Gardening for Birds: Planting for Black-capped Chickadees


Photo by Sahil Singh via Pexels

Author: Julianne Labreche, Master Gardeners of Ottawa-Carleton; published with permission

Frequent visitors to my backyard garden are the curious little black-capped chickadees. They are easily recognizable with their black cap and bib, white cheeks, and warm buff-tone flanks and sides. Usually they visit my garden in small flocks for safety. Sometimes they arrive with other bird species too, such as titmice and nuthatches. Chickadees are quick to grab seed from my bird feeder and retreat back to the shelter of my old cedar hedge for protection from predators. Often, they cache the seeds in bark crevices to eat later.

Black-capped Chickadees Don’t Migrate

There are seven species of chickadees in North America. In Ottawa, the black-capped chickadee with its familiar call, chick-a-dee-dee-dee, is a common sight. Like other wild birds, chickadees depend on native plants for survival. Native plants provide these birds with nesting spaces and food, principally seeds. These plants are also habitat for juicy insects and food for young chickadees during the nesting season. Baby birds depend on these insects, which have coevolved with native plants and provide them with soft, easily digestible food.

In nature, black-capped chickadees live in deciduous and mixed forests in many parts of Canada and the northern parts of the United States. They are non-migratory birds that remain here during the cold winter months.

Gardeners can help native birds by planting native plants, especially trees. To attract black-capped chickadees to your garden, consider growing the native plants listed. These keystone plants are critical to the food web because they support insects, including caterpillars, required by birds in their diet.

Trees which Attract Chickadees

Eastern white pine (Pinus strobus)

The Eastern White Pine, this tall, evergreen tree provides many benefits for chickadees, including seed from its cones. It grows about 30 metres tall. It prefers full sun but will grow in partial shade. This native tree, Ontario’s emblem, will grow in a variety of soil conditions, including clay, loam, sand, and organic soil.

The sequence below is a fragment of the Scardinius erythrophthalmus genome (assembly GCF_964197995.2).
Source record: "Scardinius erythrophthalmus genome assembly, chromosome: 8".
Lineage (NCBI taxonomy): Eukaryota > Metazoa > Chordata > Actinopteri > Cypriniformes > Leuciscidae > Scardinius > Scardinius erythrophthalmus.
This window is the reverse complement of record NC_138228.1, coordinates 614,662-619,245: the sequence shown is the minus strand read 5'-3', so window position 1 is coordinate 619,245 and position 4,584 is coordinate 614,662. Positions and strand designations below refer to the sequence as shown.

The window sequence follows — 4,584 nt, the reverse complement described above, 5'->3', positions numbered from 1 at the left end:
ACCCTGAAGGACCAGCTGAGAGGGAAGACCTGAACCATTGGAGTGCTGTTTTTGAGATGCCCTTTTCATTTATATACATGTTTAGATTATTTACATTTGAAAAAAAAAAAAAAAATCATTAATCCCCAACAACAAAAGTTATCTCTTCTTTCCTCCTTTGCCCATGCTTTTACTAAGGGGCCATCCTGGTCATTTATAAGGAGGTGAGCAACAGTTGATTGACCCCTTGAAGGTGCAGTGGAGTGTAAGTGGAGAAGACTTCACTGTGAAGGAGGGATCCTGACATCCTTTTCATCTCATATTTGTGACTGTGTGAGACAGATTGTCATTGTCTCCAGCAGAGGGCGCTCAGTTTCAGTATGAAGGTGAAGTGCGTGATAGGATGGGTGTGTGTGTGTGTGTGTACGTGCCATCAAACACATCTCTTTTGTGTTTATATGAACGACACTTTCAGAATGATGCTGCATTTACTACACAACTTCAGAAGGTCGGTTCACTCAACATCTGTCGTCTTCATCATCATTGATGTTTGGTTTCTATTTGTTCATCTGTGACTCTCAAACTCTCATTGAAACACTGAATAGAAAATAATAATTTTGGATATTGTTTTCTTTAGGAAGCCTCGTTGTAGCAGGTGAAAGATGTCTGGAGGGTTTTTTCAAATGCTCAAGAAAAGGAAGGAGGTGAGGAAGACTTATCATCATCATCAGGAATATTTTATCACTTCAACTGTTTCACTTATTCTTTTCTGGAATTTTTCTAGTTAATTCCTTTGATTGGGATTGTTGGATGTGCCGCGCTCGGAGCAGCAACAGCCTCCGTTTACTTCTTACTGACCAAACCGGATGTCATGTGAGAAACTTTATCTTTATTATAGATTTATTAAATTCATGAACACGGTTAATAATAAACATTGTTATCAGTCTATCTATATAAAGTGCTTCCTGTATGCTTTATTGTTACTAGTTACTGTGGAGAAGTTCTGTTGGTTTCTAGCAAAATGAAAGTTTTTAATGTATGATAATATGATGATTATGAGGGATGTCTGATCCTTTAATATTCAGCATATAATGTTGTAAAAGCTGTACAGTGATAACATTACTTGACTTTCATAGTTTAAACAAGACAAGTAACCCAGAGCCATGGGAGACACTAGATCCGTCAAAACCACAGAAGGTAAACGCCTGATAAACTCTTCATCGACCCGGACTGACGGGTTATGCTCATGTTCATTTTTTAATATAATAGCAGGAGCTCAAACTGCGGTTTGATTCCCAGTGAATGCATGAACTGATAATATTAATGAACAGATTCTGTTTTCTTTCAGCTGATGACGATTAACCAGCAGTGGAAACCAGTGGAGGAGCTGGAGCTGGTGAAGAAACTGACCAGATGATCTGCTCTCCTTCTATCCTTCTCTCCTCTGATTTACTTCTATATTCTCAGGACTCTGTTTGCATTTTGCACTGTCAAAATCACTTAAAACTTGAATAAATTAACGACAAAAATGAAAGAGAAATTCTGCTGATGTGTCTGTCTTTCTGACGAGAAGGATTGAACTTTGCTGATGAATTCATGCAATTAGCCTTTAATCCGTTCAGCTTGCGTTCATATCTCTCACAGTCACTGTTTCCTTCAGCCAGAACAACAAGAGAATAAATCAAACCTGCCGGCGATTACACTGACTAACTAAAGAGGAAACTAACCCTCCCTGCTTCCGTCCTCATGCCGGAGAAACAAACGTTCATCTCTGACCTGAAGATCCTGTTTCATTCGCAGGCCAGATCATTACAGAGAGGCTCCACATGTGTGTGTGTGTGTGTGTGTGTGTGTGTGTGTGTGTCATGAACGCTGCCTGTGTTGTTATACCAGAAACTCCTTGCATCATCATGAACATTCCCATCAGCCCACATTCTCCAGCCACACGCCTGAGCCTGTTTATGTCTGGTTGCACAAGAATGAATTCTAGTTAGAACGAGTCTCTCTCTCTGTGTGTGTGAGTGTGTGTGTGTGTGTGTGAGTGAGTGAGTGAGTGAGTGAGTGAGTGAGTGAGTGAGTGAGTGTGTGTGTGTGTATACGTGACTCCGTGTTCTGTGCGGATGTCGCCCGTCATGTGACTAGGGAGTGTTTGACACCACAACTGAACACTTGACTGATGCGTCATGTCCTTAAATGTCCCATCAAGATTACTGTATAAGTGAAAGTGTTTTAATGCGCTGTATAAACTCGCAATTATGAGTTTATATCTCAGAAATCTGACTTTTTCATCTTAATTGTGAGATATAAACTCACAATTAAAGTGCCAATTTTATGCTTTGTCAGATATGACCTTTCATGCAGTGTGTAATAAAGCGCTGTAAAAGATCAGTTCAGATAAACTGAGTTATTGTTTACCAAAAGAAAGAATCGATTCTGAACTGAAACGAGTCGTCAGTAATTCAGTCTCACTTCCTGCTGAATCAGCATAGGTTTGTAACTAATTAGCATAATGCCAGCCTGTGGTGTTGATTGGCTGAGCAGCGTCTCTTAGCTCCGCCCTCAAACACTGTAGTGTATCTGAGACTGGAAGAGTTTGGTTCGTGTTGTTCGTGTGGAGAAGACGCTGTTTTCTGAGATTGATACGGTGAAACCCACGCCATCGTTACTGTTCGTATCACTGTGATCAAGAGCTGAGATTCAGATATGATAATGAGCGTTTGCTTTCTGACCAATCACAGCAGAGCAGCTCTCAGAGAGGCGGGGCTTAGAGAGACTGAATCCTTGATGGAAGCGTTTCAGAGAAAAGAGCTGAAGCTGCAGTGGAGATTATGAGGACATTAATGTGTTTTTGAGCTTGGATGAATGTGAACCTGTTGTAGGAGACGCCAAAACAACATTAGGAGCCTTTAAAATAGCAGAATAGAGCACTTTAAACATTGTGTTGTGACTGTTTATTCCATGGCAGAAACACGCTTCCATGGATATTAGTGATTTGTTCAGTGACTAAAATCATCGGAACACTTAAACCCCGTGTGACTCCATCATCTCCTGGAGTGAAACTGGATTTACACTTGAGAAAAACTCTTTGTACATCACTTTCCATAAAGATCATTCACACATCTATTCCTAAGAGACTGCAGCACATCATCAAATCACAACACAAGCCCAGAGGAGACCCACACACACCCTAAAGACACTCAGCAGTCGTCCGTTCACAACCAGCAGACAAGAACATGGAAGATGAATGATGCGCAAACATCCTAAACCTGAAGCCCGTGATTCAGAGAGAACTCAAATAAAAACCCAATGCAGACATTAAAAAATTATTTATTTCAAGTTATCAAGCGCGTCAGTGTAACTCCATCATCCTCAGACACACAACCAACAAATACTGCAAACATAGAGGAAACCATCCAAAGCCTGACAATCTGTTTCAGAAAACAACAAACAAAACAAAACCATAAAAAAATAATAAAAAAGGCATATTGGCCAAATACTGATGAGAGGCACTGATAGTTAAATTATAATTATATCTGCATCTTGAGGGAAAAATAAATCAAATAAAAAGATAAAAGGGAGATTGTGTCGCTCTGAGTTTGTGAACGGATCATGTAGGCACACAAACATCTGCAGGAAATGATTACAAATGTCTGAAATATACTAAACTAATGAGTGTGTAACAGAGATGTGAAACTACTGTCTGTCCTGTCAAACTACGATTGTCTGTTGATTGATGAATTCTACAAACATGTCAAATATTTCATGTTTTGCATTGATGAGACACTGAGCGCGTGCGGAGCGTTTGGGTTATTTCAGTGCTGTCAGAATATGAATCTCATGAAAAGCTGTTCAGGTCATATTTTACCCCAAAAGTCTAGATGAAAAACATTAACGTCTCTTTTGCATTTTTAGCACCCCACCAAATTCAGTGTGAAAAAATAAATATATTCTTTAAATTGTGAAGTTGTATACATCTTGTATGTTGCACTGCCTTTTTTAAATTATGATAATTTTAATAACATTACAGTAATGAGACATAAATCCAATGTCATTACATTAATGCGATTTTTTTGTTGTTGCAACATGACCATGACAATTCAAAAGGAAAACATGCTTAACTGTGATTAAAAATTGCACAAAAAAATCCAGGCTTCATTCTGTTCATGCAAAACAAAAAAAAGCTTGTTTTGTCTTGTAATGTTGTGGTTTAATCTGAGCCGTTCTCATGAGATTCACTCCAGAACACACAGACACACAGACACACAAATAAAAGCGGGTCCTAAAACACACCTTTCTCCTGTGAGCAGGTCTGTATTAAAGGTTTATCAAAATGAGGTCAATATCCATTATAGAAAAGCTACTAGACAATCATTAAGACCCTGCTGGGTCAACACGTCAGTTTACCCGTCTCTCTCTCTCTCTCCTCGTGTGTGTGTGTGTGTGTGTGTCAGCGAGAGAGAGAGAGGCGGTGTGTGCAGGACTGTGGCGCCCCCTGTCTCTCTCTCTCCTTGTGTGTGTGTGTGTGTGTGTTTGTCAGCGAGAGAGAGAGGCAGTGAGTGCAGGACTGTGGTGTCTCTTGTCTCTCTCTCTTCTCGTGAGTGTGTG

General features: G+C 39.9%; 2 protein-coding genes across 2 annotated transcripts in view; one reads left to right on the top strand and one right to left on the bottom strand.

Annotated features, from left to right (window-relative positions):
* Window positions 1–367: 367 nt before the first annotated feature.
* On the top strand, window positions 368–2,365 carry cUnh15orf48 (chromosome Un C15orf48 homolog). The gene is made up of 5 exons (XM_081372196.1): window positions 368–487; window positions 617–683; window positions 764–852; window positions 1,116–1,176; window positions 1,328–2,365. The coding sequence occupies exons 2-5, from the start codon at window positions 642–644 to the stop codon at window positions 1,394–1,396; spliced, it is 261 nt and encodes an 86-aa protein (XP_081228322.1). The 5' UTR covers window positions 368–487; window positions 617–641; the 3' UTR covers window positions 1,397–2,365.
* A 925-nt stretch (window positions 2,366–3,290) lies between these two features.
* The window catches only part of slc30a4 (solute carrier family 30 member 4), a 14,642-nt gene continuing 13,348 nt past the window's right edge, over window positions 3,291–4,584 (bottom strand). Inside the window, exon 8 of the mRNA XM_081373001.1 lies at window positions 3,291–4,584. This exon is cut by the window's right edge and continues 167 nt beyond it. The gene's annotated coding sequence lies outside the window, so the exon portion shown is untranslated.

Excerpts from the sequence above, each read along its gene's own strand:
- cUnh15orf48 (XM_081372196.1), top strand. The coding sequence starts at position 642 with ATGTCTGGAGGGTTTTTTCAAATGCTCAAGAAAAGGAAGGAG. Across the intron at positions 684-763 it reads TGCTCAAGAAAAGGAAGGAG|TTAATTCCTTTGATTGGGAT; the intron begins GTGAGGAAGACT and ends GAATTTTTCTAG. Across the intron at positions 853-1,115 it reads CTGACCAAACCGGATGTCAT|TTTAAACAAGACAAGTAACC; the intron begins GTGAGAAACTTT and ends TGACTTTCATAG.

Paper birch (Betula papyrifera)

This medium-sized tree grows about 25 metres in height. It requires full sun and grows in many kinds of soil, including clay, loam, and sandy soil, but prefers a well-drained soil.

Black spruce (Picea mariana)

This tree grows about 20 metres high in sun or partial shade. It prefers well-drained soil but will grow in dry or moist conditions too. This tree benefits chickadees during many stages of its growth, including after it dies. A dead tree, called ‘snag’, provides nesting spaces in its cavities as well as habitat for a variety of insects.

In addition, consider growing:

New England Aster (Symphyotrichum novaeangliae)

The New England Aster is a lovely fall-blooming flower that is easy to grow. A tall native herb, it prefers full sun. It grows best in moist, slightly acidic soil but is tough and tolerates many soil conditions. Chickadees are attracted to insects that visit this plant in the fall. During the winter, adult birds consume its seed heads.

Tip: What to with an Injured Bird

Ever wonder what to do if you find an injured, ill, or orphaned bird? Contact the Ottawa Valley Wild Bird Care Centre, whose staff and volunteers work to rehabilitate and release injured birds back into the wild. Check out the website for further information:

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